Souk and Sandwich: The restaurant every iSchooler walks right by

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Souk and Sandwich: The restaurant every iSchooler walks right by

Zach Kaplan, Junior Editor-in-Chief

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Souk and Sandwich is one of the closest restaurants to the iSchool. I’ve walked by the place every time I go downtown, not stopping to think about what food they make here. I always blew it off as too expensive and never found a way out of my comfort zone–my instinct was to carry on by and go to the pizza places on Canal Street. I never gave the small hut the time of day. 

But recently, I decided to go there and try the food. The conclusion I drew is, while it’s on the costlier side (probably a bit more than the frugal spenders in this school could be willing to pay), it is a diamond in the rough if you are willing to spend $10+ dollars. 

I bought the “Chicken Shawarma Sandwich,” which contains high quality and very flavorful fire-roasted chicken breast, sour Lebanese pickles and french fries inside a foot-long grilled naan wrap. You also have the choice to order it with garlic toum, a salty and extremely garlicky spread, and I ordered that on the side. If you have a tolerance for garlic, then order it with the toum, but I don’t, so I left that out. This mediterranean delicacy was around $10.50 with tax. 

I also noticed that their Chicken Shawarma Sandwich is in the same ballpark price-wise as Subway, which charges around $9 or even $10 for a footlong, and at Souk and Sandwich you get the same thing but you also get QUALITY.

Lebanese food, as I found out when I ate there, isn’t much different from halal food. The menu is chock full of kebab sandwiches, and other foods like a kafta burger which is simply just a burger with onions, parsley, grilled tomatoes, herbs and tahini sauce. I didn’t try this item, but it looked like a modern twist on an American favorite. In addition to their kafta burger, which, judging by the authenticity of the place, probably would be good, they also have bowls, such as the “Whole Wheat Bulgur Bowl,” which is whole wheat bulgur (a fancier kind of oats), and it’s cooked with diced tomato, a hint of pepper, Lebanese pickles on a bed of arugula dressed with olive oil and lemon juice, and your choice of meat. The total cost would be $14.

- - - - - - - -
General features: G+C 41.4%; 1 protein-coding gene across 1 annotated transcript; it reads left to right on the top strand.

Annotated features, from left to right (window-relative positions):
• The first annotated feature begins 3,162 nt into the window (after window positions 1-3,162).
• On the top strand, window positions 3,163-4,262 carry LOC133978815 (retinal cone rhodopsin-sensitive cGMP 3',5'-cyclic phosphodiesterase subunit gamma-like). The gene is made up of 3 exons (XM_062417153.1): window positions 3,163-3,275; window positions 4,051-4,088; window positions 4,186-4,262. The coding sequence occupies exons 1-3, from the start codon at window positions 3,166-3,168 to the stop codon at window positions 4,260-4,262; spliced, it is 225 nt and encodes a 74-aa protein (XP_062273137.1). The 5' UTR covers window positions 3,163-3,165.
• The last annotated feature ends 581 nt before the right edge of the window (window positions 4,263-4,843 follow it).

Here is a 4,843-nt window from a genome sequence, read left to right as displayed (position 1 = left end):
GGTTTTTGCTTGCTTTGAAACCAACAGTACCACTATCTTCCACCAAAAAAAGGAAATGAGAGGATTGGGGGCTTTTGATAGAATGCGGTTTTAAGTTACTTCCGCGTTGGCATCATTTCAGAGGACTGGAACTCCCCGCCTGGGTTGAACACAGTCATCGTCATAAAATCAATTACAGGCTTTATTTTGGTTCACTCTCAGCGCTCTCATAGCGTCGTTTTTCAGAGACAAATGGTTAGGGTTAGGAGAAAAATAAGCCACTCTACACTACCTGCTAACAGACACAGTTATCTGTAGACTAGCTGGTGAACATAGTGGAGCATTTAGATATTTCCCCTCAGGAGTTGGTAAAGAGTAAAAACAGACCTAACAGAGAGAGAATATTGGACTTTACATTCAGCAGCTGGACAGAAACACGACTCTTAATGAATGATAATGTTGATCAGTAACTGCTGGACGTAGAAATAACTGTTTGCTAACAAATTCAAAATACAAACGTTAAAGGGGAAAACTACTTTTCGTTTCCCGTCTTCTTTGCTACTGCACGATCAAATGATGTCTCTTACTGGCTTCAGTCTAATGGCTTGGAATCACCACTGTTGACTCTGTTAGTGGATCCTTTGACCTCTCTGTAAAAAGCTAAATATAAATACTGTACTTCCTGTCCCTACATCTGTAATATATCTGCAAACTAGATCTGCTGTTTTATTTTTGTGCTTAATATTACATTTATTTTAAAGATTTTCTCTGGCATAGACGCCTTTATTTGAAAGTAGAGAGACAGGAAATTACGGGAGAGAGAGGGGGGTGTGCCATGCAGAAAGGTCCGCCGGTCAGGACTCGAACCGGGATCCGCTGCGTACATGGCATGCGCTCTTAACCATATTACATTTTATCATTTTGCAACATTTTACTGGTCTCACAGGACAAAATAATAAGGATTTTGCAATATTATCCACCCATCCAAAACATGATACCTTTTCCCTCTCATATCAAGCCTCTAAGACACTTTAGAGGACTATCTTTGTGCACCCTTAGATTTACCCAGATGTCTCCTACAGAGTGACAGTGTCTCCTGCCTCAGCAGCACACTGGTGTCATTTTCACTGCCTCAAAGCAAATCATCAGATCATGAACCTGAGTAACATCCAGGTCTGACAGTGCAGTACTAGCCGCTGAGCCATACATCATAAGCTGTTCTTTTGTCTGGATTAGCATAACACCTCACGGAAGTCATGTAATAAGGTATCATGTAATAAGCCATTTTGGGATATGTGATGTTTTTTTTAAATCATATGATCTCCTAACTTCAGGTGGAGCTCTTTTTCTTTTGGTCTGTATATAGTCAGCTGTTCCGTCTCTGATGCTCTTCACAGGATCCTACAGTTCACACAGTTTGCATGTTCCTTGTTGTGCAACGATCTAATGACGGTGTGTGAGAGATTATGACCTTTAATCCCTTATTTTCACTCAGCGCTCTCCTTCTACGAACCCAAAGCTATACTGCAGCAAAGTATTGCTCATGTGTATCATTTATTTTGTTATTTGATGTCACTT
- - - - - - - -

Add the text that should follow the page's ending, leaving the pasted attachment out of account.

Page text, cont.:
This place one-ups street food. It takes the idea of buying food from a stand and adds something to it. 

Now, be warned: it is expensive; the kafta burger is $14, and baba ganoush, a Levantine favorite which is essentially just eggplant and tahini, is $8.50. But my main takeaway from this is that while it is expensive, it is very authentic. You get the full experience, you get all the authentic herbs, spices and high quality Lebanese food if you go to Souk and Sandwich, and I learned that by going. 

In my opinion, this place is somewhere that I would save up my money to go to, the great flavor the food has, the great spices, and the experience makes you feel like you’re not in a ritzy SoHo neighborhood which surrounds the iSchool but feels like you’re in the streets of Lebanon.